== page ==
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Supreme Court, Appellate Division, First Department, New York.

The PEOPLE of the State of New York, Respondent, v. David BUTLER, a/k/a Donald Washington, a/k/a, William Green, Defendant-Appellant.

Decided: March 19, 1998

Before LERNER, P.J., and SULLIVAN, ROSENBERGER, NARDELLI and ANDRIAS, JJ. Genevieve A. Felix, for respondent. Jay L. Weiner, for defendant-appellant.

Judgments, Supreme Court, Bronx County (Richard Price, J.), rendered April 9, 1996, convicting defendant, after a nonjury trial, of robbery in the first degree and reckless endangerment in the first degree, and convicting him, upon his plea of guilty, of grand larceny in the fourth degree, and sentencing him, as a second felony offender, to concurrent terms of 7 to 14 years and 2 1/2 to 5 years and a consecutive term of 1 1/2 to 3 years, respectively, unanimously affirmed.

There was legally sufficient evidence of defendant's guilt and the verdict was not against the weight of the evidence.   We see no reason to disturb the credibility determinations of the trier of fact.   Contrary to defendant's argument, we find that there was ample evidence supporting the elements of reckless endangerment.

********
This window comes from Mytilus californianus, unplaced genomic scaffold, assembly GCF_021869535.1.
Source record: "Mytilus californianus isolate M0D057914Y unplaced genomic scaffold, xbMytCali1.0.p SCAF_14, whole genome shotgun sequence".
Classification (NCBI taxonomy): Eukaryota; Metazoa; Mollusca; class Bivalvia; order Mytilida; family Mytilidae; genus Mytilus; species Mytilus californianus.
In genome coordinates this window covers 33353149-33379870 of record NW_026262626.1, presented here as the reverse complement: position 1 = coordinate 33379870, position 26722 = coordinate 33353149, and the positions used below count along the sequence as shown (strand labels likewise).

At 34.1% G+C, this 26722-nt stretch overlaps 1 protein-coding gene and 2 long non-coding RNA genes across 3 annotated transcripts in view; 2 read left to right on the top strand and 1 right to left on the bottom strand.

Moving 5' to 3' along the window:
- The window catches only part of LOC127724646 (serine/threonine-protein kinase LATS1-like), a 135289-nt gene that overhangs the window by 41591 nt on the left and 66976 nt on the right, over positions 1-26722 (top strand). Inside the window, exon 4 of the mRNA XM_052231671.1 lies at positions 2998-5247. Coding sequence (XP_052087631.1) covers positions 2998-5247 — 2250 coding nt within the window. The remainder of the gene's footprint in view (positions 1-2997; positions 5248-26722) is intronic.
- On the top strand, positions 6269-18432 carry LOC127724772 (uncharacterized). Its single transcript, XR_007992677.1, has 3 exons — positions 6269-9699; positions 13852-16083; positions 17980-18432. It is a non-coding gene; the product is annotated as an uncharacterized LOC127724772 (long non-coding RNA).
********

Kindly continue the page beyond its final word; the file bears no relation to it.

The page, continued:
Defendant has not preserved his claim of impropriety in the sentencing procedure and we decline to review it in the interest of justice.   Were we to review this claim, we would find that defendant's contention that defense counsel and the sentencing court were not aware of the mitigation provisions of Penal Law § 70.25(2-b), and thus failed to consider defendant's possible eligibility for concurrent sentencing, is not supported by the record.   Moreover, “the sentencing court does not have an independent obligation, in the first instance, to make findings of the presence or absence of mitigating circumstances, and that if the claim is not raised then the sentences must be consecutive” (People v. Hamlet, 227 A.D.2d 203, 204, 642 N.Y.S.2d 254, lv. denied 88 N.Y.2d 1021, 651 N.Y.S.2d 20, 673 N.E.2d 1247).

In any event, no mitigating factors warranting concurrent sentencing were present.   We further conclude that defendant received effective assistance of counsel and we perceive no abuse of sentencing discretion.